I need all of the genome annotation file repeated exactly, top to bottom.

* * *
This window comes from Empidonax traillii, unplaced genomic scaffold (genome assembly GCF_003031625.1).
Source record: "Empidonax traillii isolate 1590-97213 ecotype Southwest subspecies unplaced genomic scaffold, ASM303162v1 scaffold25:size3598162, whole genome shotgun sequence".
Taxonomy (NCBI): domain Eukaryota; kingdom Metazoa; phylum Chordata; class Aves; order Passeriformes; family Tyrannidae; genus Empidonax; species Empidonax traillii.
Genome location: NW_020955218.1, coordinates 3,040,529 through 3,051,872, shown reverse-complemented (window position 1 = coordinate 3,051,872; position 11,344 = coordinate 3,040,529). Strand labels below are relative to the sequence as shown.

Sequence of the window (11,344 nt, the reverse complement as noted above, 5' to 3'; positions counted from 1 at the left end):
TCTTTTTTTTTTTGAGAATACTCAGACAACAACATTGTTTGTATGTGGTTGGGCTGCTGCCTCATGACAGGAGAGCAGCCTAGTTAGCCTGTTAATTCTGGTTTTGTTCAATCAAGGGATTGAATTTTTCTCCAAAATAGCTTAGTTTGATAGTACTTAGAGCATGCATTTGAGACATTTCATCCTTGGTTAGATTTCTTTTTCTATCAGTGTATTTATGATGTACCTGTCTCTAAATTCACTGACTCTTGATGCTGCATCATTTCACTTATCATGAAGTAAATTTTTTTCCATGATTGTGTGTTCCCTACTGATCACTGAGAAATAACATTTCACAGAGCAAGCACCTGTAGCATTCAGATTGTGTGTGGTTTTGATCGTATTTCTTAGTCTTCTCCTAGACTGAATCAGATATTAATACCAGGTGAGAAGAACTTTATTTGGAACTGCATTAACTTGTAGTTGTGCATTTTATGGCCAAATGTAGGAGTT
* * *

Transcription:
This window comes from Empidonax traillii, unplaced genomic scaffold (genome assembly GCF_003031625.1).
Source record: "Empidonax traillii isolate 1590-97213 ecotype Southwest subspecies unplaced genomic scaffold, ASM303162v1 scaffold25:size3598162, whole genome shotgun sequence".
Taxonomy (NCBI): domain Eukaryota; kingdom Metazoa; phylum Chordata; class Aves; order Passeriformes; family Tyrannidae; genus Empidonax; species Empidonax traillii.
Genome location: NW_020955218.1, coordinates 3,040,529 through 3,051,872, shown reverse-complemented (window position 1 = coordinate 3,051,872; position 11,344 = coordinate 3,040,529). Strand labels below are relative to the sequence as shown.

Sequence of the window (11,344 nt, the reverse complement as noted above, 5' to 3'; positions counted from 1 at the left end):
TCTTTTTTTTTTTGAGAATACTCAGACAACAACATTGTTTGTATGTGGTTGGGCTGCTGCCTCATGACAGGAGAGCAGCCTAGTTAGCCTGTTAATTCTGGTTTTGTTCAATCAAGGGATTGAATTTTTCTCCAAAATAGCTTAGTTTGATAGTACTTAGAGCATGCATTTGAGACATTTCATCCTTGGTTAGATTTCTTTTTCTATCAGTGTATTTATGATGTACCTGTCTCTAAATTCACTGACTCTTGATGCTGCATCATTTCACTTATCATGAAGTAAATTTTTTTCCATGATTGTGTGTTCCCTACTGATCACTGAGAAATAACATTTCACAGAGCAAGCACCTGTAGCATTCAGATTGTGTGTGGTTTTGATCGTATTTCTTAGTCTTCTCCTAGACTGAATCAGATATTAATACCAGGTGAGAAGAACTTTATTTGGAACTGCATTAACTTGTAGTTGTGCATTTTATGGCCAAATGTAGGAGTT